Matthew 10:37-42, 13th Sunday in Ordinary Time
There was this man by the name of Clarence Jordan. He was involved in interracial work in Georgia back in the 1950s and 1960s. This work was not a popular occupation in the South then. Tension between blacks and whites was high. Protests paraded down
city streets. Police used dogs and fire hoses to disperse black protesters and white sympathizers.
Soon Clarence’s work came under fire. He turned to his brother, Robert, for legal help. His brother was a prominent Georgia lawyer and politician. Clarence was shocked when his brother refused to help him. And what shocked Clarence most was that his brother and he had committed their lives to Jesus together. When Clarence confronted his brother about his commitment. Robert defended himself, saying: “I follow Jesus, Clarence, up to a point… I follow him to the cross, but not on the cross. I’m not getting myself crucified.”
Clarence looked at his brother and said, “Robert, you are not a follower of Jesus, you are only an admirer of his.” . . . An admirer talks, reflects, discusses and says a lot about Christ, but no works and actions are uttered at all. An admirer sees the cross as something done for us. A follower sees the cross as something done by us. An admirer follows Jesus TO the cross. A follower follows Jesus ON the cross.
Clarence’s remark caused Robert to do some deep soul-searching. “Whoever does not take up his cross and follow in my steps,” says Jesus in today’s Gospel, “is not fit to be my disciple.”
Honestly, I can relate to Robert’s feelings. There are times in my life when my commitment to Jesus is tested to the breaking point. There are times in our lives when the full impact of Jesus’ words in today’s Gospel hits home with frightening force.
Some hardship or tragedy strikes us, and we are tempted not to pick up our cross and follow Jesus. We are tempted to turn away from Jesus and no longer follow in his footsteps – but we admire him still.
For example, it’s hard for a young woman to pick up her cross and follow Jesus after being rejected and cast aside by someone she loved deeply. It’s hard for a man to pick up his cross and follow Jesus after his mother was brought to a hospital for Covid-19 and he’s not allowed to visit her. It’s hard for a young father to pick up his cross and follow Jesus when he does not even know where to get the next meal for his family.
It’s hard for a wife to pick up her cross and follow Jesus when her husband spends his nights away from her and the children. – – Or for a husband who experiences being special at home only on a Father’s Day and the rest of the 364 days is Mother’s Day. It’s hard for a young man to pick up his cross and follow Jesus after a drunk driver has doomed him to spend the rest of his life in a wheelchair.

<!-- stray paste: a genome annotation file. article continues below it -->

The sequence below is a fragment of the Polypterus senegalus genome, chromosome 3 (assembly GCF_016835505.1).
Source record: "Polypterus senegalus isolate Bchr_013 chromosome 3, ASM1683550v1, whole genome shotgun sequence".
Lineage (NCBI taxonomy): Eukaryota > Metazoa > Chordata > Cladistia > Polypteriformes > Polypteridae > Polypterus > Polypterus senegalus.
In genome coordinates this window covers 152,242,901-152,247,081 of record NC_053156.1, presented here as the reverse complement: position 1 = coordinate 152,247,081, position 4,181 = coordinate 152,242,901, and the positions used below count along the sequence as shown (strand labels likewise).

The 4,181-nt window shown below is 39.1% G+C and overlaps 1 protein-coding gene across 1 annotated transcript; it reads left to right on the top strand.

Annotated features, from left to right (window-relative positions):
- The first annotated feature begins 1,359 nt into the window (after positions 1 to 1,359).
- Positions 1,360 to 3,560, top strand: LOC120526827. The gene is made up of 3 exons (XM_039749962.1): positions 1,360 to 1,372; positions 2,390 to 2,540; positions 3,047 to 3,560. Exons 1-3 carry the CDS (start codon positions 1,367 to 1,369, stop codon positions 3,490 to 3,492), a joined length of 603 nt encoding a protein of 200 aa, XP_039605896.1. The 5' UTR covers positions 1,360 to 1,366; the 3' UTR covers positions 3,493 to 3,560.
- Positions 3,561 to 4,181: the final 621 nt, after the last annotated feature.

What do these people do when the cross that has suddenly been thrust upon them seems to exceed their strength to carry it? What do we do when a cross suddenly thrust upon us seems to exceed our ability to carry it?
When such a cross find its way into our life, we must recall that there was a time in the life of Jesus when his cross exceeded his strength tocarry it. And when that time came, Jesus had to accept the help of a stranger, Simon of Cyrene.
Think of it! The Son of God, the Saviour of the world, had to admit tohimself and to the world that he lacked the strength to carry his cross – and for him to continue to obey his Father’s will, and not just admire his Father’s will, he allowed a Simon into his life.
If the Son of God had the humility to do this, then certainly we should have the humility to follow suit. When the cross in our life becomes too heavy for us to carry, we should reach out for help as Jesus did.
And to whom do we reach out?
First and foremost, we reach out to Jesus himself. Jesus knows what it feels like to stagger and fall beneath a cross. He knows what it feels like to have to admit a cross has become too heavy to carry alone. He knows what it feels like to have to humble himself and accept help from another.
Besides Jesus, we should also reach out to other people – to a spouse, a parent, a friend, or even to a professional counsellor, if need be. WE ALL NEED HELP AS WELL AS WE ALL NEED TO HELP. WE NEED TO CARRY OUR CROSS, ASK FOR HELP – AND TO HELP OTHERS WHEN HELP IS NEEDED. Great opportunities to seek help and to help others seldom come, but small ones surround us every day. From a Hindu Proverb “Help thy brother’s boat across and lo! Thine own has reached the shore.”
Today’s Gospel invites us to ask ourselves a very humbling question: Are there times in our lives when it becomes next to impossible for us to pick up our cross and follow Jesus? How do we handle it so that we remain a follower and not just an admirer?
How do we respond to people when they reach out to us for help? Do we refuse to help them? Or Do we help them compassionately?
Let us close with a prayer that summarizes the invitation and the
challenge contained in today’s Gospel:
Give us your strength, Lord.
For sometimes things get tough,
And we are ready to quit.
Give us your love, Lord.
Because sometimes people reject us,
And we are tempted to hate.
Give us your eyes, Lord.
Because sometimes life gets dark,
And we lose our way.
Give us your courage, Lord.
Because often we are put under pressure,
And it’s hard to do what is right.
Give us yourself, Lord.
Because our hearts were made for you
And we will not rest until we rest in you.
In the name of the Father, and of the Son, and of the Holy Spirit. Amen.
*image from the Internet